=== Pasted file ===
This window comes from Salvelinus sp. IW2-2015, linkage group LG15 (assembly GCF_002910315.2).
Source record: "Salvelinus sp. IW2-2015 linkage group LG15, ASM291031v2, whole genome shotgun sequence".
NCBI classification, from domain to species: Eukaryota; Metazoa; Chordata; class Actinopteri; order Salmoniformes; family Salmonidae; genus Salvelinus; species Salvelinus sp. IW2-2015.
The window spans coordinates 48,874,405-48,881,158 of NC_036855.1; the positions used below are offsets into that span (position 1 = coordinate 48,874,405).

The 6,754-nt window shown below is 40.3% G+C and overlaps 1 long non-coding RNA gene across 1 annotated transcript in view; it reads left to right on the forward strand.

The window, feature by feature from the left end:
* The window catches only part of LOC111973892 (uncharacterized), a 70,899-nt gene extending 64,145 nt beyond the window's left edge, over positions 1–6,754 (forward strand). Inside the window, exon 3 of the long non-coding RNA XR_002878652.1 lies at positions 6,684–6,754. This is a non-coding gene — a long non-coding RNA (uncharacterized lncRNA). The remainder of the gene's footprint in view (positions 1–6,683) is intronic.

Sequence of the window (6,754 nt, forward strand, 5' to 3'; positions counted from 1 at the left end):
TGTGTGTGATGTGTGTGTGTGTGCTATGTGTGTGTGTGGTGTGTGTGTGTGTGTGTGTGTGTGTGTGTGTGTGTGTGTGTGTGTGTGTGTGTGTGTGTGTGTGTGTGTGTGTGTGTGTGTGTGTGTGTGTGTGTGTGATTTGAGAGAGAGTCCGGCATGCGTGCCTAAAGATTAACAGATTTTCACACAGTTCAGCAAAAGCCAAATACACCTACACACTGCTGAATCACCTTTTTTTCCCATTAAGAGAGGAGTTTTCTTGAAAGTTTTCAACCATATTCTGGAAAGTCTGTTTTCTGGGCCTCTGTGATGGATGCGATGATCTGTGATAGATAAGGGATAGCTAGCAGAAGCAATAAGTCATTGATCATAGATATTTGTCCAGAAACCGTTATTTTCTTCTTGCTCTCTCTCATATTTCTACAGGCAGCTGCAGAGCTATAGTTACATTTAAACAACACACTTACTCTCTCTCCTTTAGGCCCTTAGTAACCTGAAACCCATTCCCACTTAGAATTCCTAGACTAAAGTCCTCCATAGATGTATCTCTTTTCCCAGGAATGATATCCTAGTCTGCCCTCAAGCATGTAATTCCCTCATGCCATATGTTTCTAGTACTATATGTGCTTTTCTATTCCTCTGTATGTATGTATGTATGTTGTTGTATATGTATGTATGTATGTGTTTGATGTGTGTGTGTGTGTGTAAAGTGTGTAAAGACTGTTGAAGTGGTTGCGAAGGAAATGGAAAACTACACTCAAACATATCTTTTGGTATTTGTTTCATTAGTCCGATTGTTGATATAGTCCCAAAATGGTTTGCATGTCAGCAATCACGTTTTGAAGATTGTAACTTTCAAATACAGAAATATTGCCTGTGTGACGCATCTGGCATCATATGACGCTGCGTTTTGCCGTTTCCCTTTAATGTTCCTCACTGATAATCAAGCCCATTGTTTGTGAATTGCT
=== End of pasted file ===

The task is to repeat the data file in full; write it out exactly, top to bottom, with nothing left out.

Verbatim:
This window comes from Salvelinus sp. IW2-2015, linkage group LG15 (assembly GCF_002910315.2).
Source record: "Salvelinus sp. IW2-2015 linkage group LG15, ASM291031v2, whole genome shotgun sequence".
NCBI classification, from domain to species: Eukaryota; Metazoa; Chordata; class Actinopteri; order Salmoniformes; family Salmonidae; genus Salvelinus; species Salvelinus sp. IW2-2015.
The window spans coordinates 48,874,405-48,881,158 of NC_036855.1; the positions used below are offsets into that span (position 1 = coordinate 48,874,405).

The 6,754-nt window shown below is 40.3% G+C and overlaps 1 long non-coding RNA gene across 1 annotated transcript in view; it reads left to right on the forward strand.

The window, feature by feature from the left end:
* The window catches only part of LOC111973892 (uncharacterized), a 70,899-nt gene extending 64,145 nt beyond the window's left edge, over positions 1–6,754 (forward strand). Inside the window, exon 3 of the long non-coding RNA XR_002878652.1 lies at positions 6,684–6,754. This is a non-coding gene — a long non-coding RNA (uncharacterized lncRNA). The remainder of the gene's footprint in view (positions 1–6,683) is intronic.

Sequence of the window (6,754 nt, forward strand, 5' to 3'; positions counted from 1 at the left end):
TGTGTGTGATGTGTGTGTGTGTGCTATGTGTGTGTGTGGTGTGTGTGTGTGTGTGTGTGTGTGTGTGTGTGTGTGTGTGTGTGTGTGTGTGTGTGTGTGTGTGTGTGTGTGTGTGTGTGTGTGTGTGTGTGTGTGTGATTTGAGAGAGAGTCCGGCATGCGTGCCTAAAGATTAACAGATTTTCACACAGTTCAGCAAAAGCCAAATACACCTACACACTGCTGAATCACCTTTTTTTCCCATTAAGAGAGGAGTTTTCTTGAAAGTTTTCAACCATATTCTGGAAAGTCTGTTTTCTGGGCCTCTGTGATGGATGCGATGATCTGTGATAGATAAGGGATAGCTAGCAGAAGCAATAAGTCATTGATCATAGATATTTGTCCAGAAACCGTTATTTTCTTCTTGCTCTCTCTCATATTTCTACAGGCAGCTGCAGAGCTATAGTTACATTTAAACAACACACTTACTCTCTCTCCTTTAGGCCCTTAGTAACCTGAAACCCATTCCCACTTAGAATTCCTAGACTAAAGTCCTCCATAGATGTATCTCTTTTCCCAGGAATGATATCCTAGTCTGCCCTCAAGCATGTAATTCCCTCATGCCATATGTTTCTAGTACTATATGTGCTTTTCTATTCCTCTGTATGTATGTATGTATGTTGTTGTATATGTATGTATGTATGTGTTTGATGTGTGTGTGTGTGTGTAAAGTGTGTAAAGACTGTTGAAGTGGTTGCGAAGGAAATGGAAAACTACACTCAAACATATCTTTTGGTATTTGTTTCATTAGTCCGATTGTTGATATAGTCCCAAAATGGTTTGCATGTCAGCAATCACGTTTTGAAGATTGTAACTTTCAAATACAGAAATATTGCCTGTGTGACGCATCTGGCATCATATGACGCTGCGTTTTGCCGTTTCCCTTTAATGTTCCTCACTGATAATCAAGCCCATTGTTTGTGAATTGCT